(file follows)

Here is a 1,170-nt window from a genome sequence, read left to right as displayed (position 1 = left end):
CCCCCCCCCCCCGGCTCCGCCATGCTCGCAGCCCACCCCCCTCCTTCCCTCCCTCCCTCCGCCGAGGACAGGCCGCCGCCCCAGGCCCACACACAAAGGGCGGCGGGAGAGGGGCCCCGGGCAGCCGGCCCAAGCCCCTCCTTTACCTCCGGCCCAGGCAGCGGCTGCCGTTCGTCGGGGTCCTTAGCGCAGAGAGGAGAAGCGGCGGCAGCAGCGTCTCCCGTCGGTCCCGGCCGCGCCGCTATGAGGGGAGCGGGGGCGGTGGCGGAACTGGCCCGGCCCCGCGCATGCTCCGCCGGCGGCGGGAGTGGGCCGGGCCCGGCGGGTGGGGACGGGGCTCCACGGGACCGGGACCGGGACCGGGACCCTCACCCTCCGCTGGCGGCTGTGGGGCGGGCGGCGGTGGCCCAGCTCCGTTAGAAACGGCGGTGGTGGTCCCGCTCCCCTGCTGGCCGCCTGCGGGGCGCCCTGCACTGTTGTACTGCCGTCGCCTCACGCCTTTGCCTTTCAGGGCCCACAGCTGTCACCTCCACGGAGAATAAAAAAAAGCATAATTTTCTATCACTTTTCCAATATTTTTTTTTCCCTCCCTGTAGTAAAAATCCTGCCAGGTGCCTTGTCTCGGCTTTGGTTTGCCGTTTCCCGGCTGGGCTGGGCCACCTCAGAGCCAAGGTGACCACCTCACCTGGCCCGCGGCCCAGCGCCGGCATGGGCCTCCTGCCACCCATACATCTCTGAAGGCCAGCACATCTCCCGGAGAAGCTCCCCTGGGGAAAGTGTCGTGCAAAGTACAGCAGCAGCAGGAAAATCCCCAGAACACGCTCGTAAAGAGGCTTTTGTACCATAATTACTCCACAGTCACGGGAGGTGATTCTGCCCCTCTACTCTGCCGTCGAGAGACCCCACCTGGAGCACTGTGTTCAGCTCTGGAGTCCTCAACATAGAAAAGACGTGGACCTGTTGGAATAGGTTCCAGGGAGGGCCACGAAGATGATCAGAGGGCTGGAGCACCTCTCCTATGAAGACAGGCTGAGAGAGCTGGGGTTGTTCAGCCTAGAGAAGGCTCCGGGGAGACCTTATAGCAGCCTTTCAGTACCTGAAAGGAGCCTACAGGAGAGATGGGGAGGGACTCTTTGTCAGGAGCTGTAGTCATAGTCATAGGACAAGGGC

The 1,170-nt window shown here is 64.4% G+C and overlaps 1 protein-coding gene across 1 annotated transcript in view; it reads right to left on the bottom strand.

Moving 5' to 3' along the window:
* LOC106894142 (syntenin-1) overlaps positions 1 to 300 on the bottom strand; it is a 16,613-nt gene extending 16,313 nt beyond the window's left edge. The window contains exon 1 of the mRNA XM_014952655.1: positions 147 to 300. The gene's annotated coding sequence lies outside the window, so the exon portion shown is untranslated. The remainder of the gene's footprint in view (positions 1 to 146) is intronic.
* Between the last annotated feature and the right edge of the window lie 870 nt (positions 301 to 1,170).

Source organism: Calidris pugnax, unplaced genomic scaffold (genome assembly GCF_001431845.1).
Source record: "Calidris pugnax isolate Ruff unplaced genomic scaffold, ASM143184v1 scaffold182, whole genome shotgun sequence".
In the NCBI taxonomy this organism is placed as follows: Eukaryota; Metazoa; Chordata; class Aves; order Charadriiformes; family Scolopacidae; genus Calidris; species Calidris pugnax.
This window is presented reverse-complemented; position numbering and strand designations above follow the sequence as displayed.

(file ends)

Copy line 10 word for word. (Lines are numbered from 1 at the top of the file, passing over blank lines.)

This window is presented reverse-complemented; position numbering and strand designations above follow the sequence as displayed.